Soil Sample for Food Plots

Better Soil, Bigger Bucks

Legendary Whitetails 5.6.2015

There’s nothing sexy about collecting soil samples, which is why so many food plotters and land managers fail to do so.  You never hear one hunter say to another hunter, “Man, I gotta show you a picture of my dirt!” or “Check out my organic matter content!”  Just because soil is boring (sorry soil scientist), doesn’t mean it should be neglected.  In fact, it should mean quite the opposite.  Soil is the foundation of everything that grows, including deer.  Plants are simply the nutrient transfer agents between the soil/air and the consumer. Good deer managers are good forage managers.  If the soil is lacking nutrients, so too will the plants, and the deer consuming the plants.

Deer eating in a winter wheat food plot

Both antler and fawn development are closely correlated to the amount of quality forage available to the deer herd year round in free ranging environments.  The most economical method to provide a deer herd with the highest nutritional value is to insure the soil has all the necessary nutrients, microorganisms, and soil structure required by the selected cultivar.

Adding the appropriate amount of nutrients based on a recommendation from a quality soil analyses will greatly increase the quantity and quality of forage produced.  Additionally, healthy plants are more resistant to drought and pests.

Collecting Soil Samples

Collect soil samples from all food plots and send to a qualified lab for analyses and fertilizer recommendations (every state has public and private soil testing labs that you can send your samples). Soil subsamples can be taken in an “X” or similar pattern with the goal of getting a representative sample from the entire food plot.

Soil Sample Instructions

Gather samples at 5+ locations taken in the root zone (depth of 0-5 inches) from each food plot with a soil probe (faster) or clean shovel (no rust or dirt from another use).  Try to keep samples the same size and place into a clean bucket. Then mix the samples together and pull out one pint-sized subsample and place it in a bag provided by the lab or a zip lock baggy labeled with the food plot name/number.  Do this process for each food plot.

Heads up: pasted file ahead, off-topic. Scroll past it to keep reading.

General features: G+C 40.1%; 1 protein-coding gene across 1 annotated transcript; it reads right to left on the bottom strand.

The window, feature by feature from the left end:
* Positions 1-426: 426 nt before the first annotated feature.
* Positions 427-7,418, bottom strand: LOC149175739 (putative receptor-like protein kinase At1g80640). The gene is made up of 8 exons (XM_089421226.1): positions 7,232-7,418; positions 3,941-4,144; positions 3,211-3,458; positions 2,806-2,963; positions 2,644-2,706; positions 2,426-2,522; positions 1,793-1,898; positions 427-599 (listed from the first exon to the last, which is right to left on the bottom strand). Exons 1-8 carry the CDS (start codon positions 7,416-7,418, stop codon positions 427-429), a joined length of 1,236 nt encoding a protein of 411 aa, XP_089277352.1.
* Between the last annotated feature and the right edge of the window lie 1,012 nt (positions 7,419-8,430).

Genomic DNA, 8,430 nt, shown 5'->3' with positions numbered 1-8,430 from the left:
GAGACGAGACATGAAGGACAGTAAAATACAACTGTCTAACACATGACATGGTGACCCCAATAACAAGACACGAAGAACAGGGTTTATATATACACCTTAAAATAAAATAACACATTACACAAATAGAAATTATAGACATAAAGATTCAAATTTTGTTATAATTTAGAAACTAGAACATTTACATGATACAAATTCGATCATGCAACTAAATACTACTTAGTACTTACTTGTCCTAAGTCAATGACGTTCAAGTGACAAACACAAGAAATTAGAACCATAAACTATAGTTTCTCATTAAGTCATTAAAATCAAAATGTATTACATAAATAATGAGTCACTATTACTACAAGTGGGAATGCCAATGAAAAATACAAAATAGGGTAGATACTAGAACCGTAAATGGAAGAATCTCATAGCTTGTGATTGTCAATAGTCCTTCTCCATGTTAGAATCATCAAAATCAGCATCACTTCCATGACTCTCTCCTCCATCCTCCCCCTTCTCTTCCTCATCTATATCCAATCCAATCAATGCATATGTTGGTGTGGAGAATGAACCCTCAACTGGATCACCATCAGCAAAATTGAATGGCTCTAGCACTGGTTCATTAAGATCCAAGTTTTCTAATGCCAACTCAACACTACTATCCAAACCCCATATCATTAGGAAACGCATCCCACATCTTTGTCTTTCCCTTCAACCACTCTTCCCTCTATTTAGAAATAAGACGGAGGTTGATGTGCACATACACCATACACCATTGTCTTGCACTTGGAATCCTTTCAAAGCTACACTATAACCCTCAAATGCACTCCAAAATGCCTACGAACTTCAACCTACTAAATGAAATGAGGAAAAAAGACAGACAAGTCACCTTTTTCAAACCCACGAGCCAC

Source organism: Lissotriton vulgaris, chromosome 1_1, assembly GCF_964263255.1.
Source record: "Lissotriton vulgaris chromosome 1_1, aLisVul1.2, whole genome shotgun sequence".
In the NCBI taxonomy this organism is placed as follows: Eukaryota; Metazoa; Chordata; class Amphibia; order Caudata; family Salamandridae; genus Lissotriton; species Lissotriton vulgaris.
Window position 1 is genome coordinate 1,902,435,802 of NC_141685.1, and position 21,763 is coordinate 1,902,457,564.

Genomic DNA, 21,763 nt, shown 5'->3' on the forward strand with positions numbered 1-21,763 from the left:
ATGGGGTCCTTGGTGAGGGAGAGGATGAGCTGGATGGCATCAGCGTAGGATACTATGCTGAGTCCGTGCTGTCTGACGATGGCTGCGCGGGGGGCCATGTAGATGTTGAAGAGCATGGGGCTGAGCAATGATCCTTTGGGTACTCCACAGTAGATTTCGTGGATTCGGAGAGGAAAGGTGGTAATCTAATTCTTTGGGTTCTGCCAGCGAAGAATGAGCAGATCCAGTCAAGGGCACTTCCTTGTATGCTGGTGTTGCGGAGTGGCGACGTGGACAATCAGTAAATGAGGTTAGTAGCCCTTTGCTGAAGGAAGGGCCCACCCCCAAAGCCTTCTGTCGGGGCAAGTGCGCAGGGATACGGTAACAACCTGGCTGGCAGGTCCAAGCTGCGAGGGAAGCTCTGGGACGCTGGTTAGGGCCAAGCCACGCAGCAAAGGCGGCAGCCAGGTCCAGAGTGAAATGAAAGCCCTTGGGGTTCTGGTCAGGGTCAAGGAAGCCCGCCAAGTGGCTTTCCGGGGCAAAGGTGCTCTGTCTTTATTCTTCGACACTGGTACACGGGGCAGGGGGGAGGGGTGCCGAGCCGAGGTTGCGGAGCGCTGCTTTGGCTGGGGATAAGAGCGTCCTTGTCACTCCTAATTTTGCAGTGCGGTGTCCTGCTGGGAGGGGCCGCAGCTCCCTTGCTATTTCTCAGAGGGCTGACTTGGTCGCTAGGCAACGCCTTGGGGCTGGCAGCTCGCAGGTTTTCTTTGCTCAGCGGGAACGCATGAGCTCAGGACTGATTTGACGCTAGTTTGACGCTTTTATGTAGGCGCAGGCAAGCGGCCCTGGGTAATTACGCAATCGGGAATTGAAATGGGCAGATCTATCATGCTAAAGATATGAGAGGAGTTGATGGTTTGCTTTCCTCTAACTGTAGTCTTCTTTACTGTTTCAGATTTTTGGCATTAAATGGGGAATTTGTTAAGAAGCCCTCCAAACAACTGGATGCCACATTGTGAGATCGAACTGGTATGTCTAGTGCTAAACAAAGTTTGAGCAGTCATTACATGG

Taking a Soil Sample

One additional tip (if your lab provides it) is to request the “maximum yield” fertilizer recommendations, opposed to “economic yield” which is what most agricultural farmers want.  The difference is economic yield returns the most profit for large scale operations – cash croppers and farmers. This is often not the most yield because the carrying cost of more fertilizer for all those acres reduces the profit.  “Max yield” on the other hand, rarely cost much more in terms of fertilizer for smaller acreages like food plots, but produces more tonnage per acre which is what we want as food plotters.  Food plot farmers want the most productive and best tasting plants to attract deer.  The additional fertilizer costs associated with the “max yield” recommendations is less expensive than clearing and creating more acres of plots.  Another bonus is it serves to concentrate deer in fewer acres, which results in better hunting.  The bottom line is that you, and the deer you feed, will benefit greatly if you give the soil what it needs.  You do this and soon you’ll be telling your buddies that your dirt grew that massive set of antlers on that buck’s head!

Best States to Turkey Hunt

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